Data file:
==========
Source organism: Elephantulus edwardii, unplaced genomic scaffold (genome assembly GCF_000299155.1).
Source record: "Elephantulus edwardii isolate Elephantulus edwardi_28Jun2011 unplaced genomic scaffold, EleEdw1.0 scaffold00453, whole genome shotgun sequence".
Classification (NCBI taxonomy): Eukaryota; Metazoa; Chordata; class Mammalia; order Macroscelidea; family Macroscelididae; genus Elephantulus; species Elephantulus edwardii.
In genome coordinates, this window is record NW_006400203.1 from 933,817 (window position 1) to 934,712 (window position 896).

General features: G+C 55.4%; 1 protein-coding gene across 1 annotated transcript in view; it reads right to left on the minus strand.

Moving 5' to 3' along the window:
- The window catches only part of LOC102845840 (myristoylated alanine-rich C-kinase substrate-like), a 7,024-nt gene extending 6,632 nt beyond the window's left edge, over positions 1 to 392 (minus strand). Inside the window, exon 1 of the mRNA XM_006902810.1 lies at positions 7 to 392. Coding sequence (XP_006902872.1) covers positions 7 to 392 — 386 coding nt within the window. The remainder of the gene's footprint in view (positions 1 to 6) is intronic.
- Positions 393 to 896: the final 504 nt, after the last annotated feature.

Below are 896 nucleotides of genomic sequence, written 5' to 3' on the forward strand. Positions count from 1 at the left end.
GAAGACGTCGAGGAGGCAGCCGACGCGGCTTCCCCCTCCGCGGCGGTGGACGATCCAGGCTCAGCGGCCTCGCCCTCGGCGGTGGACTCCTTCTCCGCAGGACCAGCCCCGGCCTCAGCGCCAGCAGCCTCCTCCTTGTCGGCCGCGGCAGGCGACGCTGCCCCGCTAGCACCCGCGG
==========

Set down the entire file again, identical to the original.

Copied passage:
Source organism: Elephantulus edwardii, unplaced genomic scaffold (genome assembly GCF_000299155.1).
Source record: "Elephantulus edwardii isolate Elephantulus edwardi_28Jun2011 unplaced genomic scaffold, EleEdw1.0 scaffold00453, whole genome shotgun sequence".
Classification (NCBI taxonomy): Eukaryota; Metazoa; Chordata; class Mammalia; order Macroscelidea; family Macroscelididae; genus Elephantulus; species Elephantulus edwardii.
In genome coordinates, this window is record NW_006400203.1 from 933,817 (window position 1) to 934,712 (window position 896).

General features: G+C 55.4%; 1 protein-coding gene across 1 annotated transcript in view; it reads right to left on the minus strand.

Moving 5' to 3' along the window:
- The window catches only part of LOC102845840 (myristoylated alanine-rich C-kinase substrate-like), a 7,024-nt gene extending 6,632 nt beyond the window's left edge, over positions 1 to 392 (minus strand). Inside the window, exon 1 of the mRNA XM_006902810.1 lies at positions 7 to 392. Coding sequence (XP_006902872.1) covers positions 7 to 392 — 386 coding nt within the window. The remainder of the gene's footprint in view (positions 1 to 6) is intronic.
- Positions 393 to 896: the final 504 nt, after the last annotated feature.

Below are 896 nucleotides of genomic sequence, written 5' to 3' on the forward strand. Positions count from 1 at the left end.
GAAGACGTCGAGGAGGCAGCCGACGCGGCTTCCCCCTCCGCGGCGGTGGACGATCCAGGCTCAGCGGCCTCGCCCTCGGCGGTGGACTCCTTCTCCGCAGGACCAGCCCCGGCCTCAGCGCCAGCAGCCTCCTCCTTGTCGGCCGCGGCAGGCGACGCTGCCCCGCTAGCACCCGCGG